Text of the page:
Discretizing a parabolic PDE with finite volume method

I want to discretize the following parabolic PDE:

$$u_t = \nabla\cdot(\alpha(x)\nabla u)- \beta u\\ x\in\Omega \subset \mathbb{R}^2\\ \partial_n u = 0\\ u(t,0) = u_0(x)\ge 0, \alpha(x)>0$$

Given the Neumann boundary condition above, one can integrate this PDE:

\begin{alignat}{2} \frac{\mathrm d}{\mathrm dt}\int_\Omega \! u\,\mathrm dx&=\phantom{-}\int_\Omega \! \nabla\cdot (a(x)\nabla u)\,\mathrm dx \:\:&-\int_\Omega \! \beta(x) u \,\mathrm dx \\ &=\phantom{-}\int_{\partial\Omega}\! a(x)\nabla u\cdot n \,\mathrm ds&-\int_\Omega \! \beta(x) u \, \mathrm dx \\ &=\phantom{-}\int_{\partial\Omega} a(x)\partial_n u \,\mathrm ds&-\int_\Omega \! \beta(x) u \, \mathrm dx \\ &=-\int_\Omega \! \beta(x) u \, \mathrm dx \end{alignat}

The form of the discretized linear system I want to get is

$$\frac{d\vec{u}}{dt}=A\vec{u}-\vec{c}$$

Unfortunately, I don't think this is exactly what I'm obtaining, despite I do think I use a correct discretization technique. To this end, please consider my steps below.

I discretize the two integrals using the finite volume method:

$$\frac{d}{dt}\sum\limits_{j\in n_i} u_j l_{ij}=-\sum\limits_{j\in n_i} \beta_{ij} u_j l_{ij},$$

where $$n_i$$ is the set of neighboring cells to the cell $$V_j\subset \Omega$$ and where $$l_{ij}$$ is the length of the boundary of $$V_j$$ between $$u_i$$ and $$u_j$$.

Now one can discretize it in time to obtain:

$$\sum\limits_{j\in n_i} \frac{u_j^{n+1}-u_j^n}{\Delta t}l_{ij}=-\sum\limits_{j\in n_i} \beta_{ij} u_j^n l_{ij}$$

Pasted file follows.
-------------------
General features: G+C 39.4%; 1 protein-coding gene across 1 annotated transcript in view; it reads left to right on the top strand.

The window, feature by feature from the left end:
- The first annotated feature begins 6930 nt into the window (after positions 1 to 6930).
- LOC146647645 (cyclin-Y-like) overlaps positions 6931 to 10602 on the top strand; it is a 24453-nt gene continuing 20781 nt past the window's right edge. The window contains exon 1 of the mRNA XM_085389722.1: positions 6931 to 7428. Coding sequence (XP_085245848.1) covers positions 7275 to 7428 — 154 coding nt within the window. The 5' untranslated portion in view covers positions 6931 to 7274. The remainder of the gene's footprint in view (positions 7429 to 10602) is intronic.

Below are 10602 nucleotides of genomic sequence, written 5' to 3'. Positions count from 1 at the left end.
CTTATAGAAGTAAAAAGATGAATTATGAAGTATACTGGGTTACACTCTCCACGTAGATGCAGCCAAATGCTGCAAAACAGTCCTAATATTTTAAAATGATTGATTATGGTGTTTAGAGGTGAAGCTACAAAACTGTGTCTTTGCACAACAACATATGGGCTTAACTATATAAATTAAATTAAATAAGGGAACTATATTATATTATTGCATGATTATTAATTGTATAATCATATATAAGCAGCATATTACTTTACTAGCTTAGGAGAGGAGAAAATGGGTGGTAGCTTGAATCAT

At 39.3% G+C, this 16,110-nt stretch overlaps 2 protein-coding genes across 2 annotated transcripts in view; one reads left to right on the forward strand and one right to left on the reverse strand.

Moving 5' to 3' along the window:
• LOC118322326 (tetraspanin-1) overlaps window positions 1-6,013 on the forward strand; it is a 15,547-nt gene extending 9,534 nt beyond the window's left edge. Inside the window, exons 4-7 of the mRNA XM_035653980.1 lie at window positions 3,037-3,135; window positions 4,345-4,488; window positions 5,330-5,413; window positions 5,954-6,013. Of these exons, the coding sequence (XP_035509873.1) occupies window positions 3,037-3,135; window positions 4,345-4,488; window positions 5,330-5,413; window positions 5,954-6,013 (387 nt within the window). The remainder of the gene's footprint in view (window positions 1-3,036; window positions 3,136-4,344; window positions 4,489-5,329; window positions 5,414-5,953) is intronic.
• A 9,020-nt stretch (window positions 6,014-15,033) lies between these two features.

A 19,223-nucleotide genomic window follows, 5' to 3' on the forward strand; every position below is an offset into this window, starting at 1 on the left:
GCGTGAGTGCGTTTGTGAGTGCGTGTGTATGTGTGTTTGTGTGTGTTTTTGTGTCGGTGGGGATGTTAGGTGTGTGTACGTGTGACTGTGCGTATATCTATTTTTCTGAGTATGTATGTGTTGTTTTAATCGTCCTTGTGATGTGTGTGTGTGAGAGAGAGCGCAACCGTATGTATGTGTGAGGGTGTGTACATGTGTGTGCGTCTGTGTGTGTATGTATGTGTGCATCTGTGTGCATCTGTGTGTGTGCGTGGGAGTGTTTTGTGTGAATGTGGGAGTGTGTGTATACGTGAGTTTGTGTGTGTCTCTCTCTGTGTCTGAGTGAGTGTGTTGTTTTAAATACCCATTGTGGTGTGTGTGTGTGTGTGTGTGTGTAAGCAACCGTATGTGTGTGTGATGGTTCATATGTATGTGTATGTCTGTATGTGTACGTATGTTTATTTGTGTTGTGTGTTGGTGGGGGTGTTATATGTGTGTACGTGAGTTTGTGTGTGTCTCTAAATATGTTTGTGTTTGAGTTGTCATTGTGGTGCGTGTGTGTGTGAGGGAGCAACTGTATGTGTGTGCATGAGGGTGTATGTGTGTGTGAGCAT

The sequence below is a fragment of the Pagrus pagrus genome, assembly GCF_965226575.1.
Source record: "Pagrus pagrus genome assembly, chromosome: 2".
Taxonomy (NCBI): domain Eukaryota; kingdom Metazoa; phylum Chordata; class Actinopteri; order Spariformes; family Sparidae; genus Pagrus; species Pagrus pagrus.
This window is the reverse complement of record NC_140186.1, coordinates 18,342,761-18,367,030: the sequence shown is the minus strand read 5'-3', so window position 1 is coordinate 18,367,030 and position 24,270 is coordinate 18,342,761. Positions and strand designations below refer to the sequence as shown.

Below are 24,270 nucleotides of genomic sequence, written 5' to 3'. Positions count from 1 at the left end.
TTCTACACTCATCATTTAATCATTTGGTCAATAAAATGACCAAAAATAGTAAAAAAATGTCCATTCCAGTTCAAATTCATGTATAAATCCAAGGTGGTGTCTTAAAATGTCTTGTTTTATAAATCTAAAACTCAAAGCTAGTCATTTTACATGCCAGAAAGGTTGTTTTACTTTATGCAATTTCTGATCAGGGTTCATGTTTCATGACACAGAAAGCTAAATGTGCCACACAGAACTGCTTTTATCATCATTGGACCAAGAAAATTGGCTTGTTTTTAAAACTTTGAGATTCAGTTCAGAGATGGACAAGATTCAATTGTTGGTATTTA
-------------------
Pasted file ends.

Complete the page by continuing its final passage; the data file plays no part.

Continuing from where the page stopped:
So we obtain the linear system $$L\frac{d\vec{u}}{dt} = -A\vec{u}+\vec{c},$$

where $$L$$ is the matrix containing $$l_{ij}$$ and each entry of $$A$$ contains $$-\beta_{ij}l_{ij}$$, and where $$\vec{c}$$ contains terms of the boundary condition.

I would appreciate if someone could please let me know if this is correct. I think I'm quite confused as I don't see where each term of the matrix should go, and where the vector $$\vec{c}$$ is supposed to be.

Does this mean that the correct equation in the form $$\frac{du}{dt}=Ab+c$$ would be, in this case,

$$\frac{d\vec{u}}{dt} = -L^{-1}A\vec{u}+L^{-1}\vec{c}$$

• Think over which domain you integrate. You should integrate over the subdomain of the entire domain, a d thus you cannot apply the boundary conditions given at the boundary of the global domain – VorKir Mar 28 at 3:29
• @VorKir Thanks but I don't have that much insight to even apply your hint. – sequence Mar 29 at 8:37
• You can find details in many places, e.g., the first link in my Google search google.com/url?sa=t&source=web&rct=j&url=http://… – VorKir Mar 30 at 1:33